At first rather annoying in its heavy emphasis on reenactments, this movie ultimately proves fascinating, simply because the complicated, highly dramatic tale it tells still almost defies belief.
The film creates a perfect balance between action and depth of basic needs, in the midst of an infertile atmosphere.
The film never slows down or bores, plunging from one harrowing sequence to the next.
Watching this movie, it occured to me how very slender Hemingway's output really was. In short story output -- short stories being his main event -- writers like Joyce Carol Oates, John Updike surpass him in quality and output. They, however, shunned the spotlight although they did get their share of it
After the execrable HBO fiasco HEMINGWAY AND GELHORN, I was very wary of Hemingway movies. But this modestly charming film about a young reporter who looks up to the aging Hemingway as a father figure in his final days is surprisingly touching and authentic. Adrian Sparks is amazing as the aging lion Hemingway. What he puts across is not so much the publicity-hungry tough guy the world remembers, but the shy, reclusive author tortured by sadness and regret and the sense of loss. This is a Hemingway who has accomplished so much but feels deep down that on almost every human level he blew it. The sadness makes it easier to understand the binge drinking and the rage. Joely Richardson is terrific as Mary Hemingway, Ernest's fourth and final wife. Not only is she tough, beautiful and classy enough to imitate Marlene Dietrich and match Papa drink for drink, but you can see her enormous sadness even when she's laughing her head off. This woman has seen Hemingway at his greatest and now she's stuck with what's left of him . . . but she never gives in to despair. Now I have to say that the young reporter's story is not nearly as compelling as the lion in winter stuff. Ed Myers is what they call a "Mary Sue" in fan fiction. He's just a stand-in for the viewer, like, "it would be so cool if I got to hang out with Hemingway in Cuba! I bet he'd teach me stuff and we'd go fishing and just hanging around with him would make that pretty girl at the office fall crazy in love with me!" There's nothing about this guy that explains why Hemingway (or anyone else) would adopt him as a son. Or why the prettiest girl in the office would fall madly in love with him.One final thought: if you wonder how Hemingway himself would have viewed this story of his last days there's a very interesting early story he wrote called "The Battler." It's about how a teenage Nick Adams (really Hemingway himself) comes across a washed up champion prize fighter who's gone punch drunk and become a hobo. The man drifts from town to town in a permanent daze cared for by a single black servant who is really more of a keeper. The champ's ex wife is denounced as a tramp but ultimately it's revealed that she sends the champ money every month so he can drift around and not starve. When I was a kid I wondered what the point of the story was. I think it's Hemingway acknowledging the limits of his own values. You can be the big, tough, famous white guy, you can be the champ at what you do, but in the end the people who are supposed to "serve" you (women and blacks) will end up owning you. Winner take nothing!This movie tells that story, in a way. But it also suggests a more human possibility of redemption, when Hemingway tells the kid, in effect, "don't be like me. Learn from my mistakes." The resolution is pretty cheesy (the pretty girl at the office? Really?) But at least they were trying to imagine the possibility of hope. Hemingway could have used a little of that himself!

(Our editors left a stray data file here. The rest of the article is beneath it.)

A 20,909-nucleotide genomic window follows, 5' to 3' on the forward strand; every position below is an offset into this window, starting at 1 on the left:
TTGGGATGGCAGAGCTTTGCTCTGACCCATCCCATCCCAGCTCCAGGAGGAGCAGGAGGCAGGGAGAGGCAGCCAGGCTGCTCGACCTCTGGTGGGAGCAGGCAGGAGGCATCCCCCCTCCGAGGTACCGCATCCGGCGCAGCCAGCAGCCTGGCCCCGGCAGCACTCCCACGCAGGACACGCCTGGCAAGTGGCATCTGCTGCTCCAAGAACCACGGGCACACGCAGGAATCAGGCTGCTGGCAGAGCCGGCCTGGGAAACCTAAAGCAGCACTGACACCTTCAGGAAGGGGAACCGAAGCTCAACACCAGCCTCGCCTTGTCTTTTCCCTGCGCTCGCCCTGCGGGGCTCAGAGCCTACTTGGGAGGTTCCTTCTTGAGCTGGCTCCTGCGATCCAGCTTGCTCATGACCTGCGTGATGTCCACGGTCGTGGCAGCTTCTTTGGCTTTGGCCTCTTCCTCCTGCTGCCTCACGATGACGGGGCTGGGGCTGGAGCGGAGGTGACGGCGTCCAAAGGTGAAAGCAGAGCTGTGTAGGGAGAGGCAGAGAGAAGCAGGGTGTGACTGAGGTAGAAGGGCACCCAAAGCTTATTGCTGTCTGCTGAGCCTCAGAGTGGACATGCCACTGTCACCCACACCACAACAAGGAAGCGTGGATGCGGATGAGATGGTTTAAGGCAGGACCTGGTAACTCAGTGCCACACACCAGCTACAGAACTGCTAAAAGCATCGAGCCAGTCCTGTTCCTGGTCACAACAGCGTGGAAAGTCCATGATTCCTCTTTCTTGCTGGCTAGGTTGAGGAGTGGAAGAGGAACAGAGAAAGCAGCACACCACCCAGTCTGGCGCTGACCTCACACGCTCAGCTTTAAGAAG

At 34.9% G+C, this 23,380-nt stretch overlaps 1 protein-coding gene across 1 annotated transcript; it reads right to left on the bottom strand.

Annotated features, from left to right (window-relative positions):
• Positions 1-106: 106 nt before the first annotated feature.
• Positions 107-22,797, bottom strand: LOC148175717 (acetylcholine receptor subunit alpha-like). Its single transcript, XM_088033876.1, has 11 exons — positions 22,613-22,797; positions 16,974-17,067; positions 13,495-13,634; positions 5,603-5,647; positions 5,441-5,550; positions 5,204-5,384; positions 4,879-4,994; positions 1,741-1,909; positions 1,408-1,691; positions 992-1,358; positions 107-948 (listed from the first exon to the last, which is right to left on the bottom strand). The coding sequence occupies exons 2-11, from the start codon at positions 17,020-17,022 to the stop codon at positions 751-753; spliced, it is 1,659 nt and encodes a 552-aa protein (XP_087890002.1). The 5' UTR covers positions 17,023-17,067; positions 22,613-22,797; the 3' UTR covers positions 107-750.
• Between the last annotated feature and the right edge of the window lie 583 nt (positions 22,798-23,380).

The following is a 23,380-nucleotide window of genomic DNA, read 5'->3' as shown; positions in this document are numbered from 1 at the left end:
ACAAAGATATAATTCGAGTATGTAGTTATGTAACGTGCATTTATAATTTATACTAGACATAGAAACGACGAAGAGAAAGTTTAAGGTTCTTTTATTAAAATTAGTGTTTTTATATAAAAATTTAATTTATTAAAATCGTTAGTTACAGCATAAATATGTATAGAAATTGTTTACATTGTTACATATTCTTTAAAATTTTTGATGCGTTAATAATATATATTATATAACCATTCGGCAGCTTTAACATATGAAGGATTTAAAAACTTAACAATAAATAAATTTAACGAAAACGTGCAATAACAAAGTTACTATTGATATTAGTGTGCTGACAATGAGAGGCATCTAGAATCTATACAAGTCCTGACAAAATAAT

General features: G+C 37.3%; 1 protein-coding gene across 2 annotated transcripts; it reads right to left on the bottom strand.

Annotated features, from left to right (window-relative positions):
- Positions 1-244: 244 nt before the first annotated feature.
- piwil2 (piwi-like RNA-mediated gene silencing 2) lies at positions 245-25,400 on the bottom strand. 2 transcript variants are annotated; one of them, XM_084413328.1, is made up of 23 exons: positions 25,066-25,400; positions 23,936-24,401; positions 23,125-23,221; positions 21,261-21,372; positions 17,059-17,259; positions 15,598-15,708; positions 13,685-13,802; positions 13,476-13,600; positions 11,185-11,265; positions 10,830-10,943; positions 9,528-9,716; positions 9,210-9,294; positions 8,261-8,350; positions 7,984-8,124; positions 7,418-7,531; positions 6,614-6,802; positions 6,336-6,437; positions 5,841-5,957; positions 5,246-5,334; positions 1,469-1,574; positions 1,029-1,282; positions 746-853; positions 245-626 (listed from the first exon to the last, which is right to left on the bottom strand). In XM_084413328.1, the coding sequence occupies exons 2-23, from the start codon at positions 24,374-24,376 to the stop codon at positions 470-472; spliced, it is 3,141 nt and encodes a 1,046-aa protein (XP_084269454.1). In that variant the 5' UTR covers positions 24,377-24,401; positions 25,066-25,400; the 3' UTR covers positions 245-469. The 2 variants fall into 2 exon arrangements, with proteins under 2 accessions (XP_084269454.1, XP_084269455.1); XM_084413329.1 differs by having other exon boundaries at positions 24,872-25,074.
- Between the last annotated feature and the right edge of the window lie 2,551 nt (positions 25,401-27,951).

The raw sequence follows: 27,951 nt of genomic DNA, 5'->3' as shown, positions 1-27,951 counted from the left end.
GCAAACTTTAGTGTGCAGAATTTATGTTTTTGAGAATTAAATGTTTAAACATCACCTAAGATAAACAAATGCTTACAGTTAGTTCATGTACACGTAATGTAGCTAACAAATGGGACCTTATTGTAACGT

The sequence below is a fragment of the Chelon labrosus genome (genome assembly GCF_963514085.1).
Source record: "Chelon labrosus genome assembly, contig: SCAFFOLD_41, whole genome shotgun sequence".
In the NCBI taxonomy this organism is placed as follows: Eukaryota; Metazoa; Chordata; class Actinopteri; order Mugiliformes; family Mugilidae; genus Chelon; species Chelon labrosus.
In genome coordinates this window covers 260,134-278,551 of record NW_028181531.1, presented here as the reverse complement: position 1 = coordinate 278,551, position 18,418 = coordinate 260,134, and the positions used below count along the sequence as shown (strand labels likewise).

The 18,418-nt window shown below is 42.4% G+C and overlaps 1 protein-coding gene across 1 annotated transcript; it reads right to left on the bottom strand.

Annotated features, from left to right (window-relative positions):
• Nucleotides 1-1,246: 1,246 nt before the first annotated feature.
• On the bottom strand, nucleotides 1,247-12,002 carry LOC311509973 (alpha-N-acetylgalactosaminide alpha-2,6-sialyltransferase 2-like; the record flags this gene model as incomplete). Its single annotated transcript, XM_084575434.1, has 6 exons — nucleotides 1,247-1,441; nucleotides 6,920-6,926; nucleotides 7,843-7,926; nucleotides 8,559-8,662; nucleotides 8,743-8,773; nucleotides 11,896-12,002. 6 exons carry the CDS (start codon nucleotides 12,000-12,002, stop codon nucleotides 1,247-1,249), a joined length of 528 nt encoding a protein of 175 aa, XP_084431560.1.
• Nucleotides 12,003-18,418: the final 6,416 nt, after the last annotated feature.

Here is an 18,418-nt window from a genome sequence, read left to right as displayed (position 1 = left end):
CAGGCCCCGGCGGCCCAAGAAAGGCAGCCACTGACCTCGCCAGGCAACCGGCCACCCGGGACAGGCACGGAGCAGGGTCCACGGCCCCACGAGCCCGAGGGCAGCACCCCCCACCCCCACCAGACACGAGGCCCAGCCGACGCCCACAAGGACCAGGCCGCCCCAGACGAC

This movie was a breath of fresh air among the mind numbing trash that is produced lately. Honest review of the human condition. This is the first movie review that I have ever written and it may be the last. I feel we should reward work that is so honest and reveals the human condition in all of its glory and but also in its selfishness and sin. We live in a black and white world. We want everything to fit nicely in a box but it never does. Movies like this normalize the world for us. We are all flawed humans even the most brilliant and talented among us. That's what I got from the movie anyway. I am sure some people will see something else but isn't this the mark of a great storyteller.
As with many who have written reviews, I am a Hemingway fan. This is a fabulous film in a tradition not seen often enough. Everyone else has said many good things about the film and they are true. What I would like to draw attention to is the story not told here. Denne's story.There are hints dropped in the film and I am sure I didn't pick up on all of them. Why change his name? Not sure why "Ed", but Myers was his mother's maiden name. Ed is asked in the film, if he ever met found his parents. I believe (correct me if I am wrong) but he says his father died early of drink and he met his mother for about 10 minutes in Berkeley and indicates her reaction wasn't good. (She got a PhD, became a professor, and worked with handicapped children.) There is more there.Denne goes on to be a quite successful screenwriter and was married to "Debbie" Elva for 21 years. (There is more than a little of Hemingway's leanness in screen writing.) When I saw the movie, I assumed it was made from a book and there would be more there. It wasn't. Denne did the screenplay. Denne did move to Ketchum and stayed close to Mary until her death. There is another story there.